Gay marriage sounds like an ultra-contemporary idea. But almost twenty years ago, a Catholic scholar at Yale shocked the world by publishing a book packed with evidence that same-sex marriages were sanctioned by the early Christian Church during an era commonly called the Dark Ages.
John Boswell was a historian and religious Catholic who dedicated much of his scholarly life to studying the late Roman Empire and early Christian Church. Poring over legal and church documents from this era, he discovered something incredible. There were dozens of records of church ceremonies where two men were joined in unions that used the same rituals as heterosexual marriages. (He found almost no records of lesbian unions, which is probably an artifact of a culture which kept more records about the lives of men generally.) […]
How could these marriages have been forgotten by history? One easy answer is that — as Boswell argues — the Church reframed the idea of marriage in the 13th century to be for the purposes of procreation. And this slammed the door on gay marriage. Church scholars and officials worked hard to suppress the history of these marriages in order to justify their new definition.
Michael Stevenson revisits the “Mondo 2000 vs. Wired” of the early 90s to compare it to the contemporary blogger and startup culture:
The co-optation argument, however, fails to recognize a subtle but important difference between Mondo’s ‘rebel cool’ and that found in previous subcultures. Where subcultures are typically conceived of as ‘outsider’ scenes, from those in the counterculture that consciously ‘dropped out’ of mainstream society to more recent outsider scenes like punk and rave culture, the subversive computer culture Mondo proclaimed to represent was different. To borrow a key theme from Alan Liu’s book The Laws of Cool, Mondo’s cyberculture is best described as a scene of insiders-outside and outsiders-inside. The ideal subversive computer culture was something simultaneously inside and outside of mainstream, corporate America – for example, the corporate- and state-employed hackers and cyberpunks that Mondo imagined to be driving a social and cultural revolution from “inside the belly of the beast,” as Robert Anton Wilson wrote in the magazine’s first issue.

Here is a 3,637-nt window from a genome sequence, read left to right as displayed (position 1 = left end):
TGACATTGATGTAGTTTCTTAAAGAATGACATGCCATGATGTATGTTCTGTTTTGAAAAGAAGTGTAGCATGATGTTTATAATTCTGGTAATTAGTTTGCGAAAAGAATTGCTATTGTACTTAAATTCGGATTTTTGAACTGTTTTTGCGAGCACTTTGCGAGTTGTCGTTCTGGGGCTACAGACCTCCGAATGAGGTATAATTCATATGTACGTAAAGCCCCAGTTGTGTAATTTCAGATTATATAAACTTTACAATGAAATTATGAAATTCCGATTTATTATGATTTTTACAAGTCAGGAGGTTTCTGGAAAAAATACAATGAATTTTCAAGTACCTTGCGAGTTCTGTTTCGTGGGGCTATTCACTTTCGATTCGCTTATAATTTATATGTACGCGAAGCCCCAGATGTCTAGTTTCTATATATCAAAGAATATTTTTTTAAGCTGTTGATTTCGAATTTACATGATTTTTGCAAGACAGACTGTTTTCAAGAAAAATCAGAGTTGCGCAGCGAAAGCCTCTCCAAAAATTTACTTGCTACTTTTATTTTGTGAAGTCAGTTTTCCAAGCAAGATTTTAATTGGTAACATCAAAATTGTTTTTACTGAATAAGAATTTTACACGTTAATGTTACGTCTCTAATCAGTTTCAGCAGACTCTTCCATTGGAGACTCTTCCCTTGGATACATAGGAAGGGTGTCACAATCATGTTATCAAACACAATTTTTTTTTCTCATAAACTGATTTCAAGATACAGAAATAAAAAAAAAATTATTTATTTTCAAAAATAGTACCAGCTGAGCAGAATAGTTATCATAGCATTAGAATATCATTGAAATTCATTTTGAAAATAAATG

Wired’s style was similarly built on this contradictory positioning. Think, for example, of its portrayals of tech CEOs as rogue upstarts, as outsiders bringing about a subversive future from inside the system. This was also the essence of how Wired itself was imagined and operated – as an independent magazine that would infiltrate and revolutionize the mainstream publishing industry (on this, see especially Gary Wolf’s history of Wired, in which he often points out Louis Rossetto’s ambivalent relationship with his traditional publishing ‘peers’). This was not a co-optation of Mondo’s style, but an elaboration of its outsider-inside identity.
Guernica: How, after seeding that initial idea in their minds, did he end up trapping them—if that’s what happened—in the jungle?
Julia Scheeres: Here’s the key thing: Everyone who went to Jonestown thought they could leave at any time if they didn’t like it. But once they arrived, via a two-day river boat trip, Jones confiscated their money and passports. He told them that if they wanted to go back to the United States, they could swim back: he wasn’t paying their airfare. I believe his plan all along was to sequester them in an isolated spot and kill them. Most Peoples Temple members arrived in Jonestown in the summer of 1977, and he introduced the notion of “revolutionary suicide” soon after. They were shocked; they’d immigrated to Jonestown seeking a better life for themselves and their children only to discover their pastor was intent on killing them. One of the most heartbreaking things I discovered in my research was dozens of notes to Jones from residents begging him to let them return to California. One mother said her daughter was having nightmares after listening to debates on the best way to kill the one thousand residents of Jonestown, and that she didn’t know how to convince her daughter that “death was a good thing.” Many offered to send down their paychecks for the rest of their lives if he’d let them go. He couldn’t of course; they would have let the world know that he’d gone completely mad.
I think the folks who joined Jones’s church did so because they truly believed in his stated ideals of racial equality and social justice. That’s why he was able to convince one thousand of them to immigrate to the jungle of Guyana. Although history has stigmatized Jonestown residents as the people who “drank the Kool-aid,” I’d argue that they were noble idealists. Furthermore, they were murdered. They didn’t willingly drink poison—they were forced to do so at gunpoint. They sought the ideal, only to have their leader horribly betray them.
Vice’s Claire Evans just got to check out the largest known collection of OMNI related ephemera in the world and shares some interesting news (emphasis mine, since I almost missed this):